As can be seen from the DSM-V definition of alcohol use disorder, the interpretation of an individual’s use of alcohol as being excessive and leading to dysfunction is subjective and must be considered together with environmental and contextual factors.

However, alcohol addiction is also largely a problem that needs to be treated by addressing the environmental factors in addition to its targeted pharmacological treatment; prescribed medicines alone cannot fully treat the condition.

There is a plethora of literature on many illicit drugs of abuse, in particular cocaine. They demonstrate the pharmacological basis by which people become addicted to these drugs, in hopes of deriving better pharmacological treatment which targets, mainly, the addiction pathways in the brain.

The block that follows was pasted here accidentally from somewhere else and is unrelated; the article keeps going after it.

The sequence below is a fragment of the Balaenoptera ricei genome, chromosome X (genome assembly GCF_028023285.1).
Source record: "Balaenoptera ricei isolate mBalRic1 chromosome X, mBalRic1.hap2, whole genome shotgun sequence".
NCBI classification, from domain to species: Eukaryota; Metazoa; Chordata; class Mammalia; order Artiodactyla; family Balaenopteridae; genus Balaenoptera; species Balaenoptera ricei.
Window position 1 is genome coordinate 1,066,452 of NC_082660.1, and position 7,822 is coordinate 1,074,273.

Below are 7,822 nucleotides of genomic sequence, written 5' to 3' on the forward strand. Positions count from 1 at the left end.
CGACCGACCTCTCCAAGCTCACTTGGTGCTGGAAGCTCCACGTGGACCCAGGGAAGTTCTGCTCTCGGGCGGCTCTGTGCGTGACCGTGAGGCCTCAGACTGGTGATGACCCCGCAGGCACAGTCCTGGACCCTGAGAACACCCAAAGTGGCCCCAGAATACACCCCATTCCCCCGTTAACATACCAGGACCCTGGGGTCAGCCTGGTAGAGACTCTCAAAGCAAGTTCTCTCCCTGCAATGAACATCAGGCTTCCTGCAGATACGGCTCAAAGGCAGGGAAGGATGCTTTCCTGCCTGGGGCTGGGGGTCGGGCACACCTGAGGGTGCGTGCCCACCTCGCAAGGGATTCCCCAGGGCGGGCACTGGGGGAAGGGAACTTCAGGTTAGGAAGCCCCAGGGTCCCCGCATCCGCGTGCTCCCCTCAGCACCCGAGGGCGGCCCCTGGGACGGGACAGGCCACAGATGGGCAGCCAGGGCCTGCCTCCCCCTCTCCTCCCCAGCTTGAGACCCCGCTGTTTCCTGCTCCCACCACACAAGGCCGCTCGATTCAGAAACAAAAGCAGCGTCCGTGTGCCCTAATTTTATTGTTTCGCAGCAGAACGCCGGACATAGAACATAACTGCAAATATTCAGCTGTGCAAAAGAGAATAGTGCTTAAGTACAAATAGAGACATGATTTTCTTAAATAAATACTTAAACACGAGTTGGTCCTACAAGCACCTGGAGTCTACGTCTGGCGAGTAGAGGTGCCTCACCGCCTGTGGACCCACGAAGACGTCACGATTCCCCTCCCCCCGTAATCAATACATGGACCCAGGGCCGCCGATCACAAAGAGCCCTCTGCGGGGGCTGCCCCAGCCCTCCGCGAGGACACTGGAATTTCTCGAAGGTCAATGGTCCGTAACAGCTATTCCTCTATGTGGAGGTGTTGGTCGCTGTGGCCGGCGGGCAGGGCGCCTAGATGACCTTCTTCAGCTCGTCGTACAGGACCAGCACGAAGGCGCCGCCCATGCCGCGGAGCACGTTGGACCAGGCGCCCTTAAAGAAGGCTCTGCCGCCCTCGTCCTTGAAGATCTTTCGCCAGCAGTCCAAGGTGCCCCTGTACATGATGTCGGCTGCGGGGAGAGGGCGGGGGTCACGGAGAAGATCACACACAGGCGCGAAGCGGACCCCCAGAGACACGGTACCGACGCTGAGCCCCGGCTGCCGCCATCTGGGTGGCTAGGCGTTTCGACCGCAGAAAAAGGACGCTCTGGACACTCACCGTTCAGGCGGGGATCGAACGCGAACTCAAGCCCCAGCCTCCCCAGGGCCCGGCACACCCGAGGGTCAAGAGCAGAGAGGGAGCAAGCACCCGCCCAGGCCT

Let’s talk about the brain

Firstly, if we want to know anything about alcohol addiction, we need to start with the very-important mesolimbic pathway, commonly called the ‘reward pathway’ for its role in addiction and associated disorders. You can recall this term and its position in the brain by the fact that ‘meso’ means ‘middle’ in Greek, and it is located in the middle of the brain. Thus ‘mesolimbic’ also means the midbrain, or ‘middle brain’.


The mesolimbic pathway, highlighted in the opaque blue in the above figure7, connects the ventral tegmental area (VTA) to the nucleus accumbens (NAC). It is also referred to as a dopaminergic pathway (abbreviated DAergic pathway) because it transmits the neurotransmitter dopamine throughout the two areas.8 Don’t underestimate its small size! It is the most significant neural pathway in the brain within which changes occur in all known forms of addiction. It is widely studied in the reward circuitry underlying drug abuse, depression, addiction, as well as conditioning and studies on human behaviour.